Students Can Teach Themselves – Clare Dempsey

As a student of RE, but also someone who has done work experience within several RE departments, I feel as though I have seen something of how learning works from both sides. Though I definitely do not have quite as much experience on the teaching side as I do the student side, I do have one piece of advice that I think could be both a help – and relief – to some teachers: letting students teach themselves.


Now, I don’t by any means suggest giving a specification to a student and telling them to get on with it for the rest of the year. However, something useful to try is to allow students the time to create their own resources. From my perspective as a student, this has certainly proved both effective and enjoyable.  Of course there may be issues relating to lack of lesson time or lack of practical resources (such computer suite availability). That said, I don’t think it would be unfair to set this type of task for homework, giving students the opportunity to work on it in their own time.


So, what sort of task did I have in mind? Within reason, I think the kind of resource that you, as a teacher, would create yourself should be the aim of the activity.  If you had a GCSE class, for example, which has just completed a unit, why not ask the students to create a revision PowerPoint for the end of the unit? Or why not ask them to create a revision guide, which they can customise with images, or colours that will help them to remember quotes or key facts based on their individual learning styles? The process of creating a resource can be an important part of revision, which may highlight misunderstandings or trigger new understandings of concepts that students may have struggled with while in class.


If a PowerPoint isn’t to a student’s style, artistic students may prefer something like creating A3 mind maps or creating YouTube videos may be an option for a media-smart, or ICT savvy pupil. If a student creates a virtual resource that they are willing to upload to sharing websites, their learning could even help out students from other schools in the local area – even nationwide. I myself had experience of this in my school, where we all uploaded a video online to revise for a specific unit, which eventually attracted viewers from other schools. Even if the resources aren’t uploaded online, they are still a huge benefit to the student who makes them. If your school uses a VLE, then online resources could be put into revision courses, so there’s always a hub of revision material available.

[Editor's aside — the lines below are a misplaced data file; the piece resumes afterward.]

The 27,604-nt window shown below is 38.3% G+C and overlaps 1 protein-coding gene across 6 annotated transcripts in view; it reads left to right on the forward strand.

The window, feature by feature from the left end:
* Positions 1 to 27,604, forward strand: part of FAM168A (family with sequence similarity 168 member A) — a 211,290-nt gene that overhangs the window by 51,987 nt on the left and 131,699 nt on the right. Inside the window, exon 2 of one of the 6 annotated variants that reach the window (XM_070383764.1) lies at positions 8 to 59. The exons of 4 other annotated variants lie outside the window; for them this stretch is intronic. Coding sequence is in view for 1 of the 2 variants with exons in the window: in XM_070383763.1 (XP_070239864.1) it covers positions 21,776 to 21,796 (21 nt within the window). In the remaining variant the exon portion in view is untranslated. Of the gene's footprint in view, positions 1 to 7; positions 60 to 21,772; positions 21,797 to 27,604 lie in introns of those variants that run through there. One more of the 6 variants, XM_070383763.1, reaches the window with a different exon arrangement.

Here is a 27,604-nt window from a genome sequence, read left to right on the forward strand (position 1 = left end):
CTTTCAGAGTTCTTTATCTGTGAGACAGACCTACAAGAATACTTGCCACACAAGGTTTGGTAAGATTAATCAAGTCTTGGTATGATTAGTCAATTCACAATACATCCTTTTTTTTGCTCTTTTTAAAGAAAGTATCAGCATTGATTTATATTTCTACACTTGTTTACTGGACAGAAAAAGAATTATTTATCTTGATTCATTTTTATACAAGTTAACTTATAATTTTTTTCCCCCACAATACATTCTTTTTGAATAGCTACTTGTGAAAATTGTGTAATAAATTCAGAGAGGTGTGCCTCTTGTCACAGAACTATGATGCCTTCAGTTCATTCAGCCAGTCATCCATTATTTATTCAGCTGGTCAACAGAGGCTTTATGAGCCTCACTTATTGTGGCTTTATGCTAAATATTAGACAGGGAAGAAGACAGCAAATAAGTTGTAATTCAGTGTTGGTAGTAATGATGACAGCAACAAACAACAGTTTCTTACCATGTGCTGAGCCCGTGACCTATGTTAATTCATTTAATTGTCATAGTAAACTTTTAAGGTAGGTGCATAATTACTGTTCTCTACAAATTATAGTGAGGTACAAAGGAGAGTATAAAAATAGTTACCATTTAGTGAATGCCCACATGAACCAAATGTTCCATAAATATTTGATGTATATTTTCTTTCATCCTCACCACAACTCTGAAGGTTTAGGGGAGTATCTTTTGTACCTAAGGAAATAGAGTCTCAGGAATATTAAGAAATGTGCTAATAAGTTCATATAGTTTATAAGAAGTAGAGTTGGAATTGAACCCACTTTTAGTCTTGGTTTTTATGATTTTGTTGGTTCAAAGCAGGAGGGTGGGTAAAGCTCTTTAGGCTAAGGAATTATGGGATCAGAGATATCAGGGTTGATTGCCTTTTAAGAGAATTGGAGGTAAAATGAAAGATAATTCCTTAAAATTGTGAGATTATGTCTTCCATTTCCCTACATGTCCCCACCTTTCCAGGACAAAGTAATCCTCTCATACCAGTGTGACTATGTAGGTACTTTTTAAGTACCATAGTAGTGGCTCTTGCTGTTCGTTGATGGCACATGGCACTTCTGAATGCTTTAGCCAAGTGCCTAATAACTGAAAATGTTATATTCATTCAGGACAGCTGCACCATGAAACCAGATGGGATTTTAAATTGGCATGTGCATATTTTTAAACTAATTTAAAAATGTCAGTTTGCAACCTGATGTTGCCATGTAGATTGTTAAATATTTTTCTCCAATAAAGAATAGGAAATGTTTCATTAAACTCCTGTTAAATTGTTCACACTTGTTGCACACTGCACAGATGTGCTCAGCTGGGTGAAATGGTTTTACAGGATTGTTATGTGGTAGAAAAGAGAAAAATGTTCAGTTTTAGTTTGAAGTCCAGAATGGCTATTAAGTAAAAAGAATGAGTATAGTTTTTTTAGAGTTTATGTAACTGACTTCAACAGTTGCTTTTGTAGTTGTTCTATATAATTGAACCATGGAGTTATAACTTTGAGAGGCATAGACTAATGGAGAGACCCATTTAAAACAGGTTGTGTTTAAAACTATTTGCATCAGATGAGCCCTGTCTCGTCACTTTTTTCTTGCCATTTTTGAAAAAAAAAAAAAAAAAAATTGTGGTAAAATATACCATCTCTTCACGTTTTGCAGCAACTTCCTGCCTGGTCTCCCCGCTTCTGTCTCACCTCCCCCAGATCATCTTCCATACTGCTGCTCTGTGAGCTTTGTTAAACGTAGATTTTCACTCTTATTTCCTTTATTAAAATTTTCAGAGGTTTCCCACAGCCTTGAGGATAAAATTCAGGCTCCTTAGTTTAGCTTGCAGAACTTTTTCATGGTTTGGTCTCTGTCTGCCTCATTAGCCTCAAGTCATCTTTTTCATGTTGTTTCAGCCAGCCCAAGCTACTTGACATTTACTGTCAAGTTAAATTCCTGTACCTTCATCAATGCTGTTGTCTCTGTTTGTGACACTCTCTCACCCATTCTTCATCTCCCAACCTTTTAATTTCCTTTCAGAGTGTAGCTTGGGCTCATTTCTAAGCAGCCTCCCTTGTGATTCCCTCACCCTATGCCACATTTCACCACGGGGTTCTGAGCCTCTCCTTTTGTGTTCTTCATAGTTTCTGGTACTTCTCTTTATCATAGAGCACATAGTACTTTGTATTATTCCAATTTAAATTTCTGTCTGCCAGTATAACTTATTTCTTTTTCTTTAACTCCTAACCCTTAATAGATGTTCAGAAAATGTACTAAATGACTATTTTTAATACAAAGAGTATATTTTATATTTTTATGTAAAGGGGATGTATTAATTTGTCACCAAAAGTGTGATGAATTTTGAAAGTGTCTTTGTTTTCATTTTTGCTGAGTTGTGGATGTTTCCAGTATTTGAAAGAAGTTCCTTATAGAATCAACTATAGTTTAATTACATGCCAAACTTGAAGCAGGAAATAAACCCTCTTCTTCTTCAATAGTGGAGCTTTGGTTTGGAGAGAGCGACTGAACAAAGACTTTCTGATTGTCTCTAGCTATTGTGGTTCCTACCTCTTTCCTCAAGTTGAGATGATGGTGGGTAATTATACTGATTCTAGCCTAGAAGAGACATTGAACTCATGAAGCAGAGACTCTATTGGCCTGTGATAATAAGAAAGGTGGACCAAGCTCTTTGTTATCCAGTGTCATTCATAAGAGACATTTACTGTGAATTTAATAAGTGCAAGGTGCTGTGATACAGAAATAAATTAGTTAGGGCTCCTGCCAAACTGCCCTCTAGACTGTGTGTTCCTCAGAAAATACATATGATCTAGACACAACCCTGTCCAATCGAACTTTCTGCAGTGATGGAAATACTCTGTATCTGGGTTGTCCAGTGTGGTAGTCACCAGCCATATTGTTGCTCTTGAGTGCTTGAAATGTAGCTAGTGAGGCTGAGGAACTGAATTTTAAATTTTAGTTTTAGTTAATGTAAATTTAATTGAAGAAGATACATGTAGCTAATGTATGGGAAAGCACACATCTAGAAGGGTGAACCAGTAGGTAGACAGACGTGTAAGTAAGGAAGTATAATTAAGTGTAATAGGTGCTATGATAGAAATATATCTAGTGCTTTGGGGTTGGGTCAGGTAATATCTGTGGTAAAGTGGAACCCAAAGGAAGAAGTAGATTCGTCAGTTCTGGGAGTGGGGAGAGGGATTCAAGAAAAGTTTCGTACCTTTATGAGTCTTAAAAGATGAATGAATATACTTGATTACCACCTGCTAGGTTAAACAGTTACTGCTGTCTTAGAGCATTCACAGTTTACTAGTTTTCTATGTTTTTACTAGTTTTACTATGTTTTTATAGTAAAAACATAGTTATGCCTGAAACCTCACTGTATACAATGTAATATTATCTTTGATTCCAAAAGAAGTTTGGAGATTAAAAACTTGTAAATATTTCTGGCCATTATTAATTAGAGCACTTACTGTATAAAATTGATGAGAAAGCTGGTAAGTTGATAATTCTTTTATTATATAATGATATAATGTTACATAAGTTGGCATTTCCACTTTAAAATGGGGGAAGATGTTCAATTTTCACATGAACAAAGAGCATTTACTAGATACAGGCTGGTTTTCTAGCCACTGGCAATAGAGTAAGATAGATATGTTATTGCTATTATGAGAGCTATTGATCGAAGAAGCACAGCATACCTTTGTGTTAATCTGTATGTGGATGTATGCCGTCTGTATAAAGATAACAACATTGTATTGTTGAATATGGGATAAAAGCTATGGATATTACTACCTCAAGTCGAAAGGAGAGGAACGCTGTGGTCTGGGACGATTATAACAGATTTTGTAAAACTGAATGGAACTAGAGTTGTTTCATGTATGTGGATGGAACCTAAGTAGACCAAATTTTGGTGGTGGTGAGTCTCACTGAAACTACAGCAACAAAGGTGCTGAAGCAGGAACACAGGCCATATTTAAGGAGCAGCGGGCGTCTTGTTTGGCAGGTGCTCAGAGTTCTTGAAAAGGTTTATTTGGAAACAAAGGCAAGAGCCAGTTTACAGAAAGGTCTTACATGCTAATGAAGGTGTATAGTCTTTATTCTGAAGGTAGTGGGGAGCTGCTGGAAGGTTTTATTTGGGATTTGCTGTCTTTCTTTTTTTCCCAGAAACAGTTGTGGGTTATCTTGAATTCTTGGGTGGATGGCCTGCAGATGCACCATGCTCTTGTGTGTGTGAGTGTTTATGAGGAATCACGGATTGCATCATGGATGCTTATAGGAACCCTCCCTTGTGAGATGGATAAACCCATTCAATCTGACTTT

To encourage students to truly put effort into the resources there could be prize-incentives, where members of the class vote on whose resource they would find most useful. This resource could then be distributed to the class, or uploaded for students to download it onto their home computers. We did this while we were in year 10 – and the prizes, with some friendly competition, really managed to increase interest in the task!


What’s more, another great benefit of having students create resources for themselves is that, instead of one teacher creating one resource for a class, there will be up to 30 resources being created.  Producing materials with a wider audience in mind and sharing work, can be an invaluable part of collaborative learning. While doing my GCSE, if ever a class member thought of a memory hook to help with a difficult concept, or set of key words, it would be shared so the whole class could benefit. After all, a classroom is the ultimate environment for sharing knowledge.


In this academic year, why not give your students a chance to ‘teach themselves’?


Clare Dempsey

Autumn 2012